The Fine Line Between Love and Care-Taking

By

The Fine Line Between Love and Care-Taking
There is a fine line between loving behavior and care-taking behavior.

"How do I know when I am caretaking and when I am being loving?" I get asked this question quite frequently. The answer lies in understanding your intent.

Caretaking

Caretaking comes from the ego wounded self and the intent behind caretaking is to control. When you are caretaking, you are giving yourself up to do what someone else wants you to do in the hopes of having control over getting approval or avoiding disapproval or anger. When you are caretaking, you are taking responsibility for another person's feelings while ignoring your own. Frequently, you are doing for others what they need to be doing for themselves — which means that you are enabling them.

While it might look loving to caretake others, it is anything but loving. It is not loving to abandon yourself. It is not loving to give to get — giving with an agenda to get approval or avoid disapproval. It is not loving to enable others in not taking responsibility for themselves.

Loving Behavior

Loving behavior toward others comes from our loving adult self — which is who we are when we are connected with a spiritual source of love and wisdom. When you are loving others, you are giving to them for the joy of giving to them. The intent behind the giving is to share your love. You don't need anything from the other person because you are already full of love from having taken loving care of yourself.

There is no agenda attached to loving behavior. How the other person responds is fine, because you don't need anything back, nor do you expect anything back. You are giving for the pure joy of giving and are further filled in the act of giving. Keep reading...

More Couples Content from YourTango: 

This article was originally published at Inner Bonding . Reprinted with permission.
Article contributed by
Advanced Member

Dr. Margaret Paul

Author

Margaret Paul, Ph.D. is a best-selling author of 8 books, relationship expert, and co-creator of the powerful Inner Bonding® process - featured on Oprah, and recommended by actress Lindsay Wagner and singer Alanis Morissette. Are you are ready to heal your pain and discover your joy? Take our FREE Inner Bonding course, and click here for a FREE CD/DVD relationship offer. Visit our website at innerbonding.com for more articles and help, as well as our Facebook Page. Phone and Skype sessions available. Join the thousands we have already helped and visit us now!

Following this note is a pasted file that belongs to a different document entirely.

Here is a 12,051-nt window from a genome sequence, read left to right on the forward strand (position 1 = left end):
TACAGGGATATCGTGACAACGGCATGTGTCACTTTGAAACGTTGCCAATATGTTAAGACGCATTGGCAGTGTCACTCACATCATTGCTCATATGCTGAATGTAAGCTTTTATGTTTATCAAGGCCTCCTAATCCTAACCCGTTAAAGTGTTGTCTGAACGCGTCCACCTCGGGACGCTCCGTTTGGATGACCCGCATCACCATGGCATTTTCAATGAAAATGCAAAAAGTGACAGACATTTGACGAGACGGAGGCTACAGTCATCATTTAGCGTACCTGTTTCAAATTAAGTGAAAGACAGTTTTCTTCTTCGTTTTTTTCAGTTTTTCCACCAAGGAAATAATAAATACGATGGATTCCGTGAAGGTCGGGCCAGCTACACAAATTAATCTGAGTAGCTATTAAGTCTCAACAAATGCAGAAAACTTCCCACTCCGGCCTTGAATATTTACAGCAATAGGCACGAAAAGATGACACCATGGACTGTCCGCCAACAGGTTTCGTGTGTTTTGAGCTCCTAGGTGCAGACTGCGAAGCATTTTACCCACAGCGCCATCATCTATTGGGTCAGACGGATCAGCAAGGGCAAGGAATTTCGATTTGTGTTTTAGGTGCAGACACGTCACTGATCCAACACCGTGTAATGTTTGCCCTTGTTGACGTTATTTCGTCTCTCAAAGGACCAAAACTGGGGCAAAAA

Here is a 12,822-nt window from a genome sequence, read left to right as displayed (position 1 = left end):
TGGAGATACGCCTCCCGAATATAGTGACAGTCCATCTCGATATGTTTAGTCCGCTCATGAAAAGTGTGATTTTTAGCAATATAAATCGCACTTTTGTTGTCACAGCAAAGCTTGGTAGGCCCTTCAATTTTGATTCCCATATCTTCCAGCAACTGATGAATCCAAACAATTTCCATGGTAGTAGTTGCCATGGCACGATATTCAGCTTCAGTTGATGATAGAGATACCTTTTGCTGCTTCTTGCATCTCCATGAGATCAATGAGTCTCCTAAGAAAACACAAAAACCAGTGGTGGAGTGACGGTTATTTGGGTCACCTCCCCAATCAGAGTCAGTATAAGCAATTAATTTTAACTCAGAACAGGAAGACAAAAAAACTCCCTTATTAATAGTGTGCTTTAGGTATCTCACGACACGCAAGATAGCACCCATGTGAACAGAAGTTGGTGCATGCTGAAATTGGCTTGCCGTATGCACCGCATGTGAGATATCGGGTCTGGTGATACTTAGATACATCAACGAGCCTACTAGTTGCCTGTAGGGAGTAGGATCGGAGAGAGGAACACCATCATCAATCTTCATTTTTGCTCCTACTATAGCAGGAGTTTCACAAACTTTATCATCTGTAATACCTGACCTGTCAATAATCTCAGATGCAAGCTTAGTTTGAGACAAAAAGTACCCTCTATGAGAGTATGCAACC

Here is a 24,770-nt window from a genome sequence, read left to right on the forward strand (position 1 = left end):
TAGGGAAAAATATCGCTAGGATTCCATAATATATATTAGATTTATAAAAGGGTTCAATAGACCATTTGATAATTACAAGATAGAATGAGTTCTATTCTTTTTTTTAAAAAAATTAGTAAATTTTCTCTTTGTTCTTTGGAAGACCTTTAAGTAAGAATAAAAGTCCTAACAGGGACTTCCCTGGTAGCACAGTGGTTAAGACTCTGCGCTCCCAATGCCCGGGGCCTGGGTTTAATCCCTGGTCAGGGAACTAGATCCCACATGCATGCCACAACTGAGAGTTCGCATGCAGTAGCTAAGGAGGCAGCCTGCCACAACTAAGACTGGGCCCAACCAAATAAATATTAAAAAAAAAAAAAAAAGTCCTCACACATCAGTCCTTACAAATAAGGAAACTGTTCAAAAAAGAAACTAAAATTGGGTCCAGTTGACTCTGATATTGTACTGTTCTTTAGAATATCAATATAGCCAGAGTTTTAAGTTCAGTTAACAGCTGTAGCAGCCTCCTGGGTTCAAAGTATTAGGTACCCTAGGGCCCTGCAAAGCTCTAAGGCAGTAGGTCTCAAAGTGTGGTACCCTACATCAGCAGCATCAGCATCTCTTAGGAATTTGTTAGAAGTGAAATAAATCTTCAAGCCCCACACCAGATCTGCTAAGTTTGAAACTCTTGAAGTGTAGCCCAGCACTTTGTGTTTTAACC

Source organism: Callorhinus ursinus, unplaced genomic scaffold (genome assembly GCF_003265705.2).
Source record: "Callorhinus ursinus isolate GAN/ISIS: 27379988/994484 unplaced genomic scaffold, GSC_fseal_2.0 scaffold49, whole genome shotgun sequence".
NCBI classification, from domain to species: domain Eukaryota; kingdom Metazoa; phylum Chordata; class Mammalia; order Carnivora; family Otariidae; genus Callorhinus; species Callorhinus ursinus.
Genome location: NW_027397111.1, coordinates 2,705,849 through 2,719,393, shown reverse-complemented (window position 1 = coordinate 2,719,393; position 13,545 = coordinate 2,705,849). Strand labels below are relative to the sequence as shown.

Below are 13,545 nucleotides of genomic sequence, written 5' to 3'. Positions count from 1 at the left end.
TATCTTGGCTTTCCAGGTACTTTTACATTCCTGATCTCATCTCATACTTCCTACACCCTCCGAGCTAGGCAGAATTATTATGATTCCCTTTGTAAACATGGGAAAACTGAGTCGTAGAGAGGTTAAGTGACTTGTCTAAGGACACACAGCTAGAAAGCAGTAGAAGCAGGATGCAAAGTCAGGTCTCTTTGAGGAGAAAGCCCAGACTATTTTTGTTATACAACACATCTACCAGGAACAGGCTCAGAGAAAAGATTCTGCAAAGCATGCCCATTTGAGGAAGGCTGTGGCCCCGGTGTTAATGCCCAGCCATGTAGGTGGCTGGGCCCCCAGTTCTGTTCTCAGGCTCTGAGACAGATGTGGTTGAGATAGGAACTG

Location: Pacific Palisades, CA
Credentials: PhD
Specialties: Anxiety Issues, Couples/Marital Issues, Depression
Other Articles/News by Dr. Margaret Paul:

Forget The Past And The Future — Life Happens Now

By

We'd all love to know the future — to know that everything turns out the way we want it to. Some of us spend a lot of time thinking about the future and doing all we can to control it. Or we get caught up on thinking about the past and how we wish we had done it differently. Yet every moment we think about the past or the future we are not in the ... Read more

Eating Well Means Living Well

By

Over 50 years ago, due to having been a sickly child and adolescent, I became interested in nutrition. After reading the current literature, I changed my entire way of eating. I cut out sugar, refined foods and frozen and packaged foods, as well as anything with pesticides or preservatives. At that time, there were few health food stores that carried organic ... Read more

Is It A Demand Or Request? Ask A Marriage Counselor

By

Are you confused about the difference between making a demand and making a request? It's easy to be confused about this. Tina asks, "Margaret, what's the difference between a demand and asking for what you need in a relationship?" Demands Asking for what you want and need in a relationship is important, but it becomes a demand when the ... Read more

See More

PARTNER POSTS
Latest Expert Videos
ASK YOURTANGO MORE QUESTIONS
Most Popular